Why I Liked It: I have read several of Margo Sorenson's novels, and I am in awe of the variety of her subject matter. In ISLAND DANGER, she wrote an adventure with a hidden arms cache in Hawai'i and in TIME OF HONOR, she took on time travel and skulduggery in 1272. Here, in TORI AND THE SLEIGH OF MIDNIGHT BLUE, her focus is on North Dakota during the time of the Great Depression. The details of Tori's life in a Norwegian immigrant community in the Dakotas ring pitch perfect. We are introduced to such things as the Basket Social (in which baskets are made and auctioned off to earn money for the school); and the rolling out of lefse for Thanksgiving.

Tori is a very well-drawn character. She is dealing with all the issues of a 12-year-old, such as how to fit in with her suddenly boy-crazy friends, and how to deal with an annoying younger brother. She also has, at the core, an immense sadness about the loss of her father to pneumonia--and she definitely does not want anyone--even the good-natured Bjorn Oppestadt, who appears to be courting her mother--to take her beloved Papa's place.

The one thing she has left of her Papa is the miniature wooden sleigh of midnight blue. Unfortunately, her brother, Otto, takes it from her room without asking, and it gets smashed in the barn. Yet a wonderful thing happens (no spoilers, here!), and Tori comes to a realization--as she recites the poem she wrote for her mother in front of the school--about the true nature of love and redemption.

A beautifully written, very touching book!

I asked Margo my usual Mafioso questions. This is what she had to say--


1) Who are your favorite (middle grade) writers?

Katherine Paterson, Anna Staniszewski, Jerry Spinelli, Carl Hiaasen

2) What's on your nightstand now?

Donna Leon's QUIETLY IN THEIR SLEEP -- definitely not middle grade!

3) Pick a favorite scene from your novel, and say why you like it

My favorite scene is at the end when Tori and her step-father-to-be have a special conversation, and I can't say more without creating a spoiler alert! (I agree--that was a beautifully rendered scene.)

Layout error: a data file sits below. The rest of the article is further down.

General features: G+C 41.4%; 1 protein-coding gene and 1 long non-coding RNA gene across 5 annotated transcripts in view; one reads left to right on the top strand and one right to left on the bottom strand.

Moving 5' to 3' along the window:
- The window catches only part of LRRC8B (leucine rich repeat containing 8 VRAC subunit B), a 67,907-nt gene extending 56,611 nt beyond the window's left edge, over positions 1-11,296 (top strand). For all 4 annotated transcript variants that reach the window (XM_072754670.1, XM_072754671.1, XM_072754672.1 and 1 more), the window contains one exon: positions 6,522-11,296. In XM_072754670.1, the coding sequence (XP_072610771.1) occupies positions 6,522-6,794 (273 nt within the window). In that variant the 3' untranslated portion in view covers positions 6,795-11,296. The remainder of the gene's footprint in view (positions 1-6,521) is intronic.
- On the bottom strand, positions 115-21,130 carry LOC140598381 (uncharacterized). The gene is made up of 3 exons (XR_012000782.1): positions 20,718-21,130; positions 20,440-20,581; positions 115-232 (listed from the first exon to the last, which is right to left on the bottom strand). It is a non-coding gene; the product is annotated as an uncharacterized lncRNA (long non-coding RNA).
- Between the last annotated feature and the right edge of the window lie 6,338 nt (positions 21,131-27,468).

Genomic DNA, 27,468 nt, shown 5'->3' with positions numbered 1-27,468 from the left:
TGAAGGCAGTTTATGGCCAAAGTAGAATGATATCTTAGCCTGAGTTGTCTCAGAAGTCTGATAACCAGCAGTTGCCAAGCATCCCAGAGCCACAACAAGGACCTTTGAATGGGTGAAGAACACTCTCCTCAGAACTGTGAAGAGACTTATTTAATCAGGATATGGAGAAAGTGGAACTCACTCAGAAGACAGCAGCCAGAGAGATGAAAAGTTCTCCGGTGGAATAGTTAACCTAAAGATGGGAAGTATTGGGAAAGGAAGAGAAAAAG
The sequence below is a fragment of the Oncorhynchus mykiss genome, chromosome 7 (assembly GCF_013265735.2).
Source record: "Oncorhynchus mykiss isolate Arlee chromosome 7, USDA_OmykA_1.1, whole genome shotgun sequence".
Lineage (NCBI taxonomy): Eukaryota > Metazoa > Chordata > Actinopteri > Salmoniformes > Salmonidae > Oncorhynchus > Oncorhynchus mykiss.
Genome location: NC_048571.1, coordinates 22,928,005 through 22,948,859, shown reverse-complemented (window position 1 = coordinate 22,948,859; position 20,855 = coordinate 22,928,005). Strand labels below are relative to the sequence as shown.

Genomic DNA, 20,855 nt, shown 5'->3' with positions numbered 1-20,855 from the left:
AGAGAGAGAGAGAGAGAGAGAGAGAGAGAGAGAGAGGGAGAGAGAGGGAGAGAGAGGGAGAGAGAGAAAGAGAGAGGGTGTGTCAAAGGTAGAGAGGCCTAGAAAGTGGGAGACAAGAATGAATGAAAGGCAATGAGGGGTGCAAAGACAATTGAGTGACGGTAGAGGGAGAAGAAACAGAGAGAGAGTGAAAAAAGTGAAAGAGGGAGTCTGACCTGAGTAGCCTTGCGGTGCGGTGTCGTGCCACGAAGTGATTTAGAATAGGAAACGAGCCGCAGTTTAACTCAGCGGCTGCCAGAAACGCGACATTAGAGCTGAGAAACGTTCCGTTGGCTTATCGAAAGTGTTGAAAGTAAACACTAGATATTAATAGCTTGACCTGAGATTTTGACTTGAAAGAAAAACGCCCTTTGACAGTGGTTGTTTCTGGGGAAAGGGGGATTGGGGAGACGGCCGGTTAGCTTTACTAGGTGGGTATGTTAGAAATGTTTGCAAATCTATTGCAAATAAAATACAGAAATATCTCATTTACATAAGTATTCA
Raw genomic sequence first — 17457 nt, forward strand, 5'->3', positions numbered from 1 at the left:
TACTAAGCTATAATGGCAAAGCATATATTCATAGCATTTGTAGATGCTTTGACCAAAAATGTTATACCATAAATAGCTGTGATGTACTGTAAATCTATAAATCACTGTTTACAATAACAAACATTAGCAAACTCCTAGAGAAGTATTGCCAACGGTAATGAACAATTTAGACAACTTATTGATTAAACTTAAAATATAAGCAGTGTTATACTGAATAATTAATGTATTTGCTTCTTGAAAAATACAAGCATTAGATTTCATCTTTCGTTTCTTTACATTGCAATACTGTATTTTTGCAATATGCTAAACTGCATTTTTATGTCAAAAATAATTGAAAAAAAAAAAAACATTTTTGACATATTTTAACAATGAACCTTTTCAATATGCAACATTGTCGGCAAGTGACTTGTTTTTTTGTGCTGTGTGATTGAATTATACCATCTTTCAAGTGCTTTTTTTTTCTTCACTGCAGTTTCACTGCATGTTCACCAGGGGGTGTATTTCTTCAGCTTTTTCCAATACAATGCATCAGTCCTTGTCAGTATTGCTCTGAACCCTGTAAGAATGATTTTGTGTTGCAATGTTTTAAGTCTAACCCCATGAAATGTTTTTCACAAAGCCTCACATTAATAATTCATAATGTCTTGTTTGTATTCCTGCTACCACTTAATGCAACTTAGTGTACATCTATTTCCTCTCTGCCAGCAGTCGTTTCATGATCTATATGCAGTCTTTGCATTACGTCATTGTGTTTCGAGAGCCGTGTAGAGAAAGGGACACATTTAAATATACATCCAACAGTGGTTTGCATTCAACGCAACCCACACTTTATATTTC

4) Fill in the blank: I'm really awesome at...

thinking of all kinds of story ideas that I'd rather be fiddling with than doing mundane tasks like laundry!

5) My favorite breakfast is...

biscuits and gravy...and gravy on the side, so I can butter the biscuits.

6) If you could visit any place, where would it be?

Actually, my favorite place to visit is la bella Italia! The people, the food, the wine, the history all combine to make it a special and magical place. (The Don is thrilled to hear this, Margo. In fact, his exact words were "Grazie mille a Margo per la sua gentilezza!" At this rate he's going to send his private jet to fly you to his homeland!)

ABOUT THE AUTHOR: Author of twenty-eight books, Margo Sorenson was born in Washington, DC, and spent the first seven years of her life in Spain and Italy. After teaching high school and middle school and raising a family of two daughters, Margo is now a full-time writer. A National Milken Educator Award recipient, Margo always has a good time meeting with her readers in school and library settings from Minnesota to California and Hawaii.

Margo and her husband now live full-time in California. When she isn't writing, she enjoys visiting her grandchildren, playing golf, reading, watching sports, traveling, and hearing from her readers. You can visit her website here, or follow her on Twitter @ipapaverison. (Her new picture book is coming out in the Fall, and is called SPAGHETTI SMILES. The Don's ordering copies for the whole compound.)

Thanks for reading, everyone, and have a Marvelous Middle Grade Monday! Ciao!!

Thursday, July 17, 2014

Winner of MINION blog tour is...





Thanks to all who commented on my part of the MINION blog tour. Random.org chose comment #8 as the winner, which means


will receive my ARCs of both SIDEKICKED AND MINION!

Happy reading (and writing!) to you all. Ciao!

Wednesday, July 9, 2014

The MINION Blog Tour rolls in Mafiosoville: (Also, an hilarious interview with JOHN DAVID ANDERSON)


Yay! It's finally here! The Minion Blog Tour is making its stop in Mafiosoville. The Don has declared it a holiday, so we can all shout "hurrah!" while enjoying leftover pizza and one banana, sliced into twelfths. (Thanks bunches, John David Anderson--see the interview below.) The Don also thoroughly enjoyed the novel, especially the title which he has declared will be my official nomenclature from now on. So, please refer to me in all further correspondence as "Minion Michael."

Without further ado, let's put up the bunting for this very funny novel from John David Anderson--a companion to last year's Sidekicked.